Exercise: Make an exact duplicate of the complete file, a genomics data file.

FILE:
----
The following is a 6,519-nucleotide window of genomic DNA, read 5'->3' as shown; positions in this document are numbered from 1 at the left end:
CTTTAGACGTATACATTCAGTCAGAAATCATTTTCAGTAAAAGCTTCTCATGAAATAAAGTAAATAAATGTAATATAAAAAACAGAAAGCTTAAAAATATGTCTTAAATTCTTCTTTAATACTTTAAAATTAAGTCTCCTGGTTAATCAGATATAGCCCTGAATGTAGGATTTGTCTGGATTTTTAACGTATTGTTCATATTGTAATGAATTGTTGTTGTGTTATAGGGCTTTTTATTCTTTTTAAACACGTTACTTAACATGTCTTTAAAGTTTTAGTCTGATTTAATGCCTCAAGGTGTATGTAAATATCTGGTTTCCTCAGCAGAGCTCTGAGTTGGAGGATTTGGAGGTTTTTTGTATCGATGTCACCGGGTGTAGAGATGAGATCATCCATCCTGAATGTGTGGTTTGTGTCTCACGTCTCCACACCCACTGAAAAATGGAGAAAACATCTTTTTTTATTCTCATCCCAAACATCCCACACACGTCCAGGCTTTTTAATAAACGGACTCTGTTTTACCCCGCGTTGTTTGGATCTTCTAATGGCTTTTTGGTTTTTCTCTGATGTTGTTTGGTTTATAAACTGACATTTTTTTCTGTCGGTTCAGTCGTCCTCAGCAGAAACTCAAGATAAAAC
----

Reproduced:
The following is a 6,519-nucleotide window of genomic DNA, read 5'->3' as shown; positions in this document are numbered from 1 at the left end:
CTTTAGACGTATACATTCAGTCAGAAATCATTTTCAGTAAAAGCTTCTCATGAAATAAAGTAAATAAATGTAATATAAAAAACAGAAAGCTTAAAAATATGTCTTAAATTCTTCTTTAATACTTTAAAATTAAGTCTCCTGGTTAATCAGATATAGCCCTGAATGTAGGATTTGTCTGGATTTTTAACGTATTGTTCATATTGTAATGAATTGTTGTTGTGTTATAGGGCTTTTTATTCTTTTTAAACACGTTACTTAACATGTCTTTAAAGTTTTAGTCTGATTTAATGCCTCAAGGTGTATGTAAATATCTGGTTTCCTCAGCAGAGCTCTGAGTTGGAGGATTTGGAGGTTTTTTGTATCGATGTCACCGGGTGTAGAGATGAGATCATCCATCCTGAATGTGTGGTTTGTGTCTCACGTCTCCACACCCACTGAAAAATGGAGAAAACATCTTTTTTTATTCTCATCCCAAACATCCCACACACGTCCAGGCTTTTTAATAAACGGACTCTGTTTTACCCCGCGTTGTTTGGATCTTCTAATGGCTTTTTGGTTTTTCTCTGATGTTGTTTGGTTTATAAACTGACATTTTTTTCTGTCGGTTCAGTCGTCCTCAGCAGAAACTCAAGATAAAAC